Better to Be Prepared: Get Ready Now for EPA Audits of Your Ethanol Facilities

Recently, there appears to be an uptick in EPA audits of ethanol facilities. Preparing now for an unexpected audit can save you headaches down the road and potential consent decrees. 

What We Know About the Scope of the Audits
Based on information received from audited ethanol facilities, EPA personnel are onsite using infrared red (IR) cameras to identify emissions leaks on equipment identified in facility Title V air permits.  IR cameras are being used to detect emissions from the top of fermentation tanks and the beer well, including agitators, pressure relief or vacuum breaker valves, access doors, and connectors. 

While theoretically this equipment should only emit carbon dioxide (CO2), when not properly functioning, maintained, or monitored, volatile organic compounds (VOC) emissions - such as ethanol vapor or acetaldehyde - can potentially be observed.  In some cases, the audits have included a review of the leak detection and repair (LDAR) program and other stationary emission sources at the facility.   

How Should Facilities Prepare for an Audit?
Several proactive steps can be taken now to help you avoid surprises during an audit, which include:

  • Performing voluntary inspections of emission sources using an IR camera to develop baseline monitoring data and/or identify any possible issues.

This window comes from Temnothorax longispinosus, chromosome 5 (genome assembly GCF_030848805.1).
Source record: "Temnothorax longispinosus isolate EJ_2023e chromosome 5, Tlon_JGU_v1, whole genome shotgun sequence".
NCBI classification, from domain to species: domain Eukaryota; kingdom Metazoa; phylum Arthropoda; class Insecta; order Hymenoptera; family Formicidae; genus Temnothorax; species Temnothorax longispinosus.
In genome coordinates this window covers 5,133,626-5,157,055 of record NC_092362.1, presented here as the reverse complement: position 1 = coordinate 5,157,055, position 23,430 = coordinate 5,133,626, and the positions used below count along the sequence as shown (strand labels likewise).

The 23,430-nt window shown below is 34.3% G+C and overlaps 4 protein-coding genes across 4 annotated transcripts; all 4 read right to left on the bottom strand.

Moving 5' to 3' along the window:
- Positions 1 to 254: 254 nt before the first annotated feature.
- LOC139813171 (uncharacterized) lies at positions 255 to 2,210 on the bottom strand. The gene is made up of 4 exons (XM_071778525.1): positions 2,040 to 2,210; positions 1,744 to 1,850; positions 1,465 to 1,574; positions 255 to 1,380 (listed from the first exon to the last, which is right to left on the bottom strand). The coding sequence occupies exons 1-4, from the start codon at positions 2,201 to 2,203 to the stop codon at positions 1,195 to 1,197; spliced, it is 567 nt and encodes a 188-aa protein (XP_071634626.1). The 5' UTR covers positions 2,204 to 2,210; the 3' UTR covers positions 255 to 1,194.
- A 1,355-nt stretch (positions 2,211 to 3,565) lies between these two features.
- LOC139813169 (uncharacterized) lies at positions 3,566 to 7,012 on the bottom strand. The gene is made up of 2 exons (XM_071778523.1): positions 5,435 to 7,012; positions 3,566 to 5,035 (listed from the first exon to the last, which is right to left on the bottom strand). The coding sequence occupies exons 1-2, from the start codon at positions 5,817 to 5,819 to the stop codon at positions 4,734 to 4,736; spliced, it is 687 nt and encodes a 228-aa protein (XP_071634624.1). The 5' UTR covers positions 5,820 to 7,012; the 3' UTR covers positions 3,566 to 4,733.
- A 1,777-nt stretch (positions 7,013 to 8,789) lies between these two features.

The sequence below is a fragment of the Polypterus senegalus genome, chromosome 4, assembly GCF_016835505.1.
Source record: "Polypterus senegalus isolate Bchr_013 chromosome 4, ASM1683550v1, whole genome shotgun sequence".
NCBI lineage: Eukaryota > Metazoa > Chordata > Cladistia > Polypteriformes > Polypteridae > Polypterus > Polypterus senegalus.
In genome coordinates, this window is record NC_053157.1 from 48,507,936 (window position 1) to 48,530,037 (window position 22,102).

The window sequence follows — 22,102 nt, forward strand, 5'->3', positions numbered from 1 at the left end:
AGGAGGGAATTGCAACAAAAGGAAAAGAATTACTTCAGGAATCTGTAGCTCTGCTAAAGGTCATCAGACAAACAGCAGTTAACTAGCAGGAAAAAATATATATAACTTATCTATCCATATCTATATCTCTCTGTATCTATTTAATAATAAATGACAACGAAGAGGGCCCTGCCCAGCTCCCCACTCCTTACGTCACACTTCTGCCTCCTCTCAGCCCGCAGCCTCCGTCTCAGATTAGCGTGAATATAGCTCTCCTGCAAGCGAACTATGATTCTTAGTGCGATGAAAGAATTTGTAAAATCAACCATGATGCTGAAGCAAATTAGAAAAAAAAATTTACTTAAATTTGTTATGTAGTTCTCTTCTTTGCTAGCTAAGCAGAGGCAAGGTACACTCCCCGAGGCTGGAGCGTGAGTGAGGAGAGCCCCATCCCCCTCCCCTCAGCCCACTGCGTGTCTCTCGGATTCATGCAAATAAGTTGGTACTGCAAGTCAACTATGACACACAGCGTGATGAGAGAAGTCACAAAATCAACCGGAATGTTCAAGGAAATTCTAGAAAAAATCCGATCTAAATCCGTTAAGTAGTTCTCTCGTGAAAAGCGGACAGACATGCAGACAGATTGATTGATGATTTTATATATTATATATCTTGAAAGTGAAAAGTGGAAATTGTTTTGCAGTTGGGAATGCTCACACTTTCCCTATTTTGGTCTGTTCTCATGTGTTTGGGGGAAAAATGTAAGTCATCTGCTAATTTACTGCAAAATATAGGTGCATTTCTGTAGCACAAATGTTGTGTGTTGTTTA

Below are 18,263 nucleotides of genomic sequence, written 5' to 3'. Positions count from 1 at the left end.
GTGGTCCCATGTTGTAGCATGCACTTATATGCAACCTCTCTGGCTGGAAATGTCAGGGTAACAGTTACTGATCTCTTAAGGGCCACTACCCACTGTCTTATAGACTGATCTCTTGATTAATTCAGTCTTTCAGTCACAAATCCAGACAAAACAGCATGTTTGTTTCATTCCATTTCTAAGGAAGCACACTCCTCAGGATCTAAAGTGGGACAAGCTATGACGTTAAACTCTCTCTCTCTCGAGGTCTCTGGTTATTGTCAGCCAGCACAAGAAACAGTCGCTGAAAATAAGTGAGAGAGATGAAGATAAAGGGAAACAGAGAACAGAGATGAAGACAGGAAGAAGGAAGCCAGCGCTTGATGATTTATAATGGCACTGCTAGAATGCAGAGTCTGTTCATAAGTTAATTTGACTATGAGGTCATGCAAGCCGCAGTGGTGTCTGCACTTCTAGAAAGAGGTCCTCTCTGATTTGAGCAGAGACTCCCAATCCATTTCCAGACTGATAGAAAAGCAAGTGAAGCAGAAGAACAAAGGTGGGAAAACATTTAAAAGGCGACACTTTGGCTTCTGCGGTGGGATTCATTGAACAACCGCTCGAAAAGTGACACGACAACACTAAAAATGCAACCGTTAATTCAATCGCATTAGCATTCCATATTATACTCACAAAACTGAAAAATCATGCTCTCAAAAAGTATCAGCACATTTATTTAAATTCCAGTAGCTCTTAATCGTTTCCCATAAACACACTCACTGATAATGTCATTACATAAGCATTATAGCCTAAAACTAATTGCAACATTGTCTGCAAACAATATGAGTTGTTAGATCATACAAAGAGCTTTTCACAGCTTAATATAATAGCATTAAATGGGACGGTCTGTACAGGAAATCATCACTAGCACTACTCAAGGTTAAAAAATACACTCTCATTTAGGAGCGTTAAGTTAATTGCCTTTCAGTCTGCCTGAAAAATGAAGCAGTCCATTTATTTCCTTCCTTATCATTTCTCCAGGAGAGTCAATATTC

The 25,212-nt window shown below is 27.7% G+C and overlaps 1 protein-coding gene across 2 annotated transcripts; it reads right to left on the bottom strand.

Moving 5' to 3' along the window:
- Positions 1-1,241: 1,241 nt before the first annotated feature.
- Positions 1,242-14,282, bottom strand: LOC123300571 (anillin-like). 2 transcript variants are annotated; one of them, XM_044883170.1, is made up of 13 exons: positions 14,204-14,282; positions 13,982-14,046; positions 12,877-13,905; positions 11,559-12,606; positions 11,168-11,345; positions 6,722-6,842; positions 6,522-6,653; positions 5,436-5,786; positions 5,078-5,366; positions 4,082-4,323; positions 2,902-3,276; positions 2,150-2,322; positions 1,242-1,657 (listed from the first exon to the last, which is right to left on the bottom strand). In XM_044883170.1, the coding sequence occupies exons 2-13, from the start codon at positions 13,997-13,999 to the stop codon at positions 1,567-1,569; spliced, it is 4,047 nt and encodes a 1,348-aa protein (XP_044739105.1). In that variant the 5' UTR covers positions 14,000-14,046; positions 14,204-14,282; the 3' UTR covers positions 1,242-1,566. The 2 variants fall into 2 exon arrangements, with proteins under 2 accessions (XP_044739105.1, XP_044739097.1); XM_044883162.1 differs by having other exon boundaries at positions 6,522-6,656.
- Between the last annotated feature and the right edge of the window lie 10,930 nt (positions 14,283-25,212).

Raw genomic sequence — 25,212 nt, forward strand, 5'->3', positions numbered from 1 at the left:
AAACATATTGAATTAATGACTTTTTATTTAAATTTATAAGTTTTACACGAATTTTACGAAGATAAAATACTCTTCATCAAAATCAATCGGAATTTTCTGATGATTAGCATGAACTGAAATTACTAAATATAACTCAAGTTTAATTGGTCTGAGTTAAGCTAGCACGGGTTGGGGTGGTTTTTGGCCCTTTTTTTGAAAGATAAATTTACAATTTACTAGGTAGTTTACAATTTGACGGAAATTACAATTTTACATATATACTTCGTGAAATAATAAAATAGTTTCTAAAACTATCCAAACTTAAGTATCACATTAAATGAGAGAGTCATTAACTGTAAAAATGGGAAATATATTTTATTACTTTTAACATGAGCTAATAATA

• Contacting your LDAR contractor and inquiring about voluntary monitoring of components located at the top of fermentation tanks and beer well using a flame.   
  • Including your LDAR contractor and environmental consultant in reviewing the cited violations, if you receive a notice of violation (NOV). This can help assure that additional requirements are realistic and consistent with existing monitoring procedures and protocols. You can submit requests to EPA to change or update your program before the resulting requirements are incorporated into your facility air permit.

If you need assistance with any of the above actions, contact Trihydro’s air compliance team.

Mike Ogden, Air Compliance Specialist
[email protected]
(307) 745-7474

John Schneider, Senior Consultant - Ethanol Programs
[email protected]
(970) 834-1853

Mike Ogden
Mike Ogden
Senior LDAR Project Manager, Laramie, WY

Mike provides technical support and leadership on projects involving air permitting and compliance, environmental investigations, and field services. His 18 years of experience extends to third-party consent decree audits of LDAR programs; environmental monitoring compliance; remediation system operation and maintenance (O&M) and construction; construction plans and specifications; and construction oversight.

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